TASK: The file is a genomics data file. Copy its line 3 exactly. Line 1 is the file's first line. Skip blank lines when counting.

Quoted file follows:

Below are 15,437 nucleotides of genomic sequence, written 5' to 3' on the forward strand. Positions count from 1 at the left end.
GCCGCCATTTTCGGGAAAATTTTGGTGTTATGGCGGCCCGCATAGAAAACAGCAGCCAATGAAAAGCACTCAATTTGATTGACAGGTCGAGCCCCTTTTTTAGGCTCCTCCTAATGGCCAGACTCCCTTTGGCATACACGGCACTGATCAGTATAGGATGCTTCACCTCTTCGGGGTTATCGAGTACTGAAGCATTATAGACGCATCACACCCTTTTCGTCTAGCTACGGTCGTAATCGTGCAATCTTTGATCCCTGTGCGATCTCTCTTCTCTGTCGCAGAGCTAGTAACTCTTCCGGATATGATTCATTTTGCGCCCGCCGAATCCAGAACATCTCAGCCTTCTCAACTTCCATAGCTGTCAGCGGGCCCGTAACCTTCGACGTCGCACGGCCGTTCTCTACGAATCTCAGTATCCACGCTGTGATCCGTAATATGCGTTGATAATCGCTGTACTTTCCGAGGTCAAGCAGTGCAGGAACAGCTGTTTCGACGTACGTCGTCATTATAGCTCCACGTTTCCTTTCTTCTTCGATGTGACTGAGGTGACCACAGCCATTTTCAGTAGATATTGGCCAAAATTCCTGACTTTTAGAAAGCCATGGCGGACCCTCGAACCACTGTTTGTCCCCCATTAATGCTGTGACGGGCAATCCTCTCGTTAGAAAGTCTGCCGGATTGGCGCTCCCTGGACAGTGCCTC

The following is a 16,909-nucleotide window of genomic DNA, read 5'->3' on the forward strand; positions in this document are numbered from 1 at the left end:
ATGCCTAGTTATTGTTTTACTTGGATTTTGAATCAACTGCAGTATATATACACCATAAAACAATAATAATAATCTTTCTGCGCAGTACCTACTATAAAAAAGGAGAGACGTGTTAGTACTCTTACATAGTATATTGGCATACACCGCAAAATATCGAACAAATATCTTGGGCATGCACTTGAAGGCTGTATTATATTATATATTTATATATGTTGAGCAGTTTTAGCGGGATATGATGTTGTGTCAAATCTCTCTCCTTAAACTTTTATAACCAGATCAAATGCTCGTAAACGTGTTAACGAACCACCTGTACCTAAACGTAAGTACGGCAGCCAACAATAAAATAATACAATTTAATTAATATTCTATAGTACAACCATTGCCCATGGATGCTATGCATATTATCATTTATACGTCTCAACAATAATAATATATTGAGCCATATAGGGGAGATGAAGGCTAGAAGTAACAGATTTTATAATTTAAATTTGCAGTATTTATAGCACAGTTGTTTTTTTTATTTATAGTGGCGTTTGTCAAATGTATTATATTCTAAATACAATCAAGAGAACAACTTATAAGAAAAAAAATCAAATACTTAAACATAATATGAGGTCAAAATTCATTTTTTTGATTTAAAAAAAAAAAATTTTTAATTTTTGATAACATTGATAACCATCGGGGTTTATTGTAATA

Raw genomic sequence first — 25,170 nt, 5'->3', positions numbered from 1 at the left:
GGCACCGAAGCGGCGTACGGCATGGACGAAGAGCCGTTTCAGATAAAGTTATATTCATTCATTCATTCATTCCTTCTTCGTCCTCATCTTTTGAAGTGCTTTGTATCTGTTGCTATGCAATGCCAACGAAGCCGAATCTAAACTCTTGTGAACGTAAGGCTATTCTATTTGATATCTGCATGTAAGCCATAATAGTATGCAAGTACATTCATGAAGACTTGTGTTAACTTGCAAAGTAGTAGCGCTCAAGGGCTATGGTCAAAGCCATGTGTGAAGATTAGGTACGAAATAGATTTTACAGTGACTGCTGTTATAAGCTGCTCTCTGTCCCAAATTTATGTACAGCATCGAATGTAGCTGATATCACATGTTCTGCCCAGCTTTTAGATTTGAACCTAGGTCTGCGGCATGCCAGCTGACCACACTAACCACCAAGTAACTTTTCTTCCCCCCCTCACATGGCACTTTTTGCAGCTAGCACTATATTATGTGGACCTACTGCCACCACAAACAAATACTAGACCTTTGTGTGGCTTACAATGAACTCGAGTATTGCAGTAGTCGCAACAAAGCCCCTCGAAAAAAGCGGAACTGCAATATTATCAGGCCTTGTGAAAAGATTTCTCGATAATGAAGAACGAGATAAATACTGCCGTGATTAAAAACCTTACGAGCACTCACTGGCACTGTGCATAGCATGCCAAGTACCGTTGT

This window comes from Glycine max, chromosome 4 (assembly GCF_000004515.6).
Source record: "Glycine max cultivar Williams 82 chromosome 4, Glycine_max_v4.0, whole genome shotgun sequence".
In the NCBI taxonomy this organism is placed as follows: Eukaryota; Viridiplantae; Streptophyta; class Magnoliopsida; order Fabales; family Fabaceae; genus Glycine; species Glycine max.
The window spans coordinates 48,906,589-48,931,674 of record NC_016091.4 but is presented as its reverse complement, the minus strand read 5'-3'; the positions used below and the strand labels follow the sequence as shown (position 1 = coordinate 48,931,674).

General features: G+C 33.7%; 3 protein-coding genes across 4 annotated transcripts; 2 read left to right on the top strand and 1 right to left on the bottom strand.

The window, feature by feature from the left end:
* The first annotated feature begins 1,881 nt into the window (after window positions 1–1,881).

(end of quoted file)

The following is a 16,909-nucleotide window of genomic DNA, read 5'->3' on the forward strand; positions in this document are numbered from 1 at the left end: